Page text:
It took 10 years. But Kelly Slater’s man-made wave can only mean one thing – that Olympic surfing is even more of a possibility than it ever has been before.
Forget the water theme parks. These waves curl, flawless and fast-as-a-whip, forming barrels so real you could swear you were in the ocean. The difference – these barrels go and on. And they're in a pool somewhere in the Californian country. 11-time World Surf League champion Slater, together with the KS Wave Co., spent 10 years focused on an idea many thought was impossible – building a machine which could reproduce the ideal wave, and create it on command.
Talk of surfing being an Olympic event had been going for some time. And that was before Slater released an extraordinary video of his machine in December, after two years of construction in complete secrecy. The excitement the video caused in the surfing community “basically broke the internet,” said Craig Brokensha, surf forecaster for surfing news site Swellnet.
The water from which it rises is glass-flat; the wave’s curling edge is smooth, sharp, sculptural. “It’s the most bizarre-looking thing you’ve ever seen,” said Tom Lowe, a British pro surfer. “A robotic wave which goes forever.” There were only a few people fortunate enough to be the first to experience it - world no. 9 Nat Young, WSL women’s champion Carissa Moore, Californian pro Kanoa Igarashi and Robert Weaver, a veteran American surfer who starred in the 1994 surf movie Endless Summer II. Steph Gilmore end Josh Kerr had their chance too.
Young said the narrowness of the pool – 700 yards long, and only 40 yards wide – struck him when he saw it in person. “My first impression, when I saw the first wave come through, was disbelief,” he said. “It’s a flat pond, and then, all of a sudden, you’re watching a perfect wave.”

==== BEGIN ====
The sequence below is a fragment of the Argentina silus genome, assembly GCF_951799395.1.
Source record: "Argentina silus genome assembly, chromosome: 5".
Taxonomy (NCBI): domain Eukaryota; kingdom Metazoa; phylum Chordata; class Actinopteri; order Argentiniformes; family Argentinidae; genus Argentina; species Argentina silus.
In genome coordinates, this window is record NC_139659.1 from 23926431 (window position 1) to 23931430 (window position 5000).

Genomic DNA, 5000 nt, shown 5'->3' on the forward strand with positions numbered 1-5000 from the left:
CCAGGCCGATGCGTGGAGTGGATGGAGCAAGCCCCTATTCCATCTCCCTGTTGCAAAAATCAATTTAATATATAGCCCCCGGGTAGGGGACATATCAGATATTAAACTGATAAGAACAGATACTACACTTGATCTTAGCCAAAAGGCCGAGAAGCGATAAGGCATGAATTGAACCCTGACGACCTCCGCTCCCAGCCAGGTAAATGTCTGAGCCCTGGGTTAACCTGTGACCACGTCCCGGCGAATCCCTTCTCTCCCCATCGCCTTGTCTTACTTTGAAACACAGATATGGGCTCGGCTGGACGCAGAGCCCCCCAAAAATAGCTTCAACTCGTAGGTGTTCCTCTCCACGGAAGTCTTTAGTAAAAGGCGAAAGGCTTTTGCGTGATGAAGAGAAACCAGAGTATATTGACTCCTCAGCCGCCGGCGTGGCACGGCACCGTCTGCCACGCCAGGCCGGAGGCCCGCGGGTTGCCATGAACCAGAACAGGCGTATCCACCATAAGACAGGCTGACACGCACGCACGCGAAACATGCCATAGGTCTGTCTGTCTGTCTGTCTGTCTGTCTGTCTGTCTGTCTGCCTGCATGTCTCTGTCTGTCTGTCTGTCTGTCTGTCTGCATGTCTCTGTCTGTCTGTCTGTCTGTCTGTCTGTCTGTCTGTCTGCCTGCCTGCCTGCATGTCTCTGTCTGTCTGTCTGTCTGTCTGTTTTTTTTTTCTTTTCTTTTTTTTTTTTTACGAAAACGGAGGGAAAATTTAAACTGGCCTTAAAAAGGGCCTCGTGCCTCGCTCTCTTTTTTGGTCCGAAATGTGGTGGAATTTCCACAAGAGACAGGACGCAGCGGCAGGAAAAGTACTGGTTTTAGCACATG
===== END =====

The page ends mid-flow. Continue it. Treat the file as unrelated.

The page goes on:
Slater’s machine is powered with solar energy, and the wave is created with a specially shaped foil or plough, which is pulled along mechanically beneath the surface, shaping the wave and pushing it forward.
Nick Houndsfield is founder and CEO of The Wave, a British-based company currently constructing their own artificial surf pool in Bristol. He said that only in the last 15 years or so has the technology been good enough to make waves suitable for surfing. While Slater’s foil displacement system creates one eerily perfect breaker, The Wave uses pneumonics - pulsating the water for a variety of waves.
While the idea is exciting, some professionals feel there's nothing like being in the ocean. “I think a big part of surfing is reading waves and being in the ocean,” said Andrew Cotton, a pro big-wave surfer who famously took on the monster waves at Portugal’s Praia do Norte.
But in terms of competition and the much-talked about Olympic event, being able to control the waves would be a tremendous help. “The problem with surfing is it’s so unpredictable,” says Matt Barr, director of UK agency All Conditions Media .
“If you can build this at an Olympic city, you’ve got a surfing event.”
Young reflects this point of view. “It has a set running time, instead of waiting for the swell and conditions so that’s huge. And being able to recreate the same wave over and over gives people an even playing field – because it’s sometimes a bit of luck catching waves [in the ocean].”
So now we’ll wait. Olympic surfing is closer than ever.